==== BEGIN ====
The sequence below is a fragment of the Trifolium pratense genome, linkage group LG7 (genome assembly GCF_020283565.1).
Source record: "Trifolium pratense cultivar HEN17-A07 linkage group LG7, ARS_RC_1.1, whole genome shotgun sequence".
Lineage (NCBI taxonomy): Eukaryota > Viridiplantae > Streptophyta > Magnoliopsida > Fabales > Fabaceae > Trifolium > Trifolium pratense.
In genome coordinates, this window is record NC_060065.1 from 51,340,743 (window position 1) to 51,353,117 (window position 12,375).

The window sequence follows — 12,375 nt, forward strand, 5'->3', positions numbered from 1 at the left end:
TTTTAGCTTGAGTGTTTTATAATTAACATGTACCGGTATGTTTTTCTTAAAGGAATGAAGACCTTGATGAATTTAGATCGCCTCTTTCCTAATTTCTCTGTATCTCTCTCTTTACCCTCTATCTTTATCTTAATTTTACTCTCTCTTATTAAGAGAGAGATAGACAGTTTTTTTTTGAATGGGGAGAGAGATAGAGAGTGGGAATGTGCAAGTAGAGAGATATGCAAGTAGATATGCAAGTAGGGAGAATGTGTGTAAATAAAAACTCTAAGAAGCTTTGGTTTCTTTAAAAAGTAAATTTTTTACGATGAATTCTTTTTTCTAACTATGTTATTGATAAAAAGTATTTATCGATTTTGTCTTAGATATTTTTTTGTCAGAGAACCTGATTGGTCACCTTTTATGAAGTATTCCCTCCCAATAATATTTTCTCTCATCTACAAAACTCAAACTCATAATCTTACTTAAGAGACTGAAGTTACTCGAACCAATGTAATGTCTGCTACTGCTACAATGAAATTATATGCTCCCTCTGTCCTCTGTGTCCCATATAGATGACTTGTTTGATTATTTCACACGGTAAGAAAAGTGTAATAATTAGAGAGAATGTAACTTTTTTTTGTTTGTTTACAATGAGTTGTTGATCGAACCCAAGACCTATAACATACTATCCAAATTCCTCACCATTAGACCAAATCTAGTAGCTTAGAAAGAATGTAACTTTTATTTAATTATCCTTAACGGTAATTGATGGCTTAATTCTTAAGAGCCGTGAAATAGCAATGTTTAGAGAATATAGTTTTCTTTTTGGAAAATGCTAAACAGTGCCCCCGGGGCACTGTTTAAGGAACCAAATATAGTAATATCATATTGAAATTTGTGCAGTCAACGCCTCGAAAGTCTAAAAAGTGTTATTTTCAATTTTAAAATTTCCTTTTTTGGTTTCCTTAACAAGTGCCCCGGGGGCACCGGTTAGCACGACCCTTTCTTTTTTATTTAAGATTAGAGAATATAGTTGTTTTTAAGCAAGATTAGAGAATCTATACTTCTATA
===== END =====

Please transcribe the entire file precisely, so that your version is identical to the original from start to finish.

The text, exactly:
The sequence below is a fragment of the Trifolium pratense genome, linkage group LG7 (genome assembly GCF_020283565.1).
Source record: "Trifolium pratense cultivar HEN17-A07 linkage group LG7, ARS_RC_1.1, whole genome shotgun sequence".
Lineage (NCBI taxonomy): Eukaryota > Viridiplantae > Streptophyta > Magnoliopsida > Fabales > Fabaceae > Trifolium > Trifolium pratense.
In genome coordinates, this window is record NC_060065.1 from 51,340,743 (window position 1) to 51,353,117 (window position 12,375).

The window sequence follows — 12,375 nt, forward strand, 5'->3', positions numbered from 1 at the left end:
TTTTAGCTTGAGTGTTTTATAATTAACATGTACCGGTATGTTTTTCTTAAAGGAATGAAGACCTTGATGAATTTAGATCGCCTCTTTCCTAATTTCTCTGTATCTCTCTCTTTACCCTCTATCTTTATCTTAATTTTACTCTCTCTTATTAAGAGAGAGATAGACAGTTTTTTTTTGAATGGGGAGAGAGATAGAGAGTGGGAATGTGCAAGTAGAGAGATATGCAAGTAGATATGCAAGTAGGGAGAATGTGTGTAAATAAAAACTCTAAGAAGCTTTGGTTTCTTTAAAAAGTAAATTTTTTACGATGAATTCTTTTTTCTAACTATGTTATTGATAAAAAGTATTTATCGATTTTGTCTTAGATATTTTTTTGTCAGAGAACCTGATTGGTCACCTTTTATGAAGTATTCCCTCCCAATAATATTTTCTCTCATCTACAAAACTCAAACTCATAATCTTACTTAAGAGACTGAAGTTACTCGAACCAATGTAATGTCTGCTACTGCTACAATGAAATTATATGCTCCCTCTGTCCTCTGTGTCCCATATAGATGACTTGTTTGATTATTTCACACGGTAAGAAAAGTGTAATAATTAGAGAGAATGTAACTTTTTTTTGTTTGTTTACAATGAGTTGTTGATCGAACCCAAGACCTATAACATACTATCCAAATTCCTCACCATTAGACCAAATCTAGTAGCTTAGAAAGAATGTAACTTTTATTTAATTATCCTTAACGGTAATTGATGGCTTAATTCTTAAGAGCCGTGAAATAGCAATGTTTAGAGAATATAGTTTTCTTTTTGGAAAATGCTAAACAGTGCCCCCGGGGCACTGTTTAAGGAACCAAATATAGTAATATCATATTGAAATTTGTGCAGTCAACGCCTCGAAAGTCTAAAAAGTGTTATTTTCAATTTTAAAATTTCCTTTTTTGGTTTCCTTAACAAGTGCCCCGGGGGCACCGGTTAGCACGACCCTTTCTTTTTTATTTAAGATTAGAGAATATAGTTGTTTTTAAGCAAGATTAGAGAATCTATACTTCTATA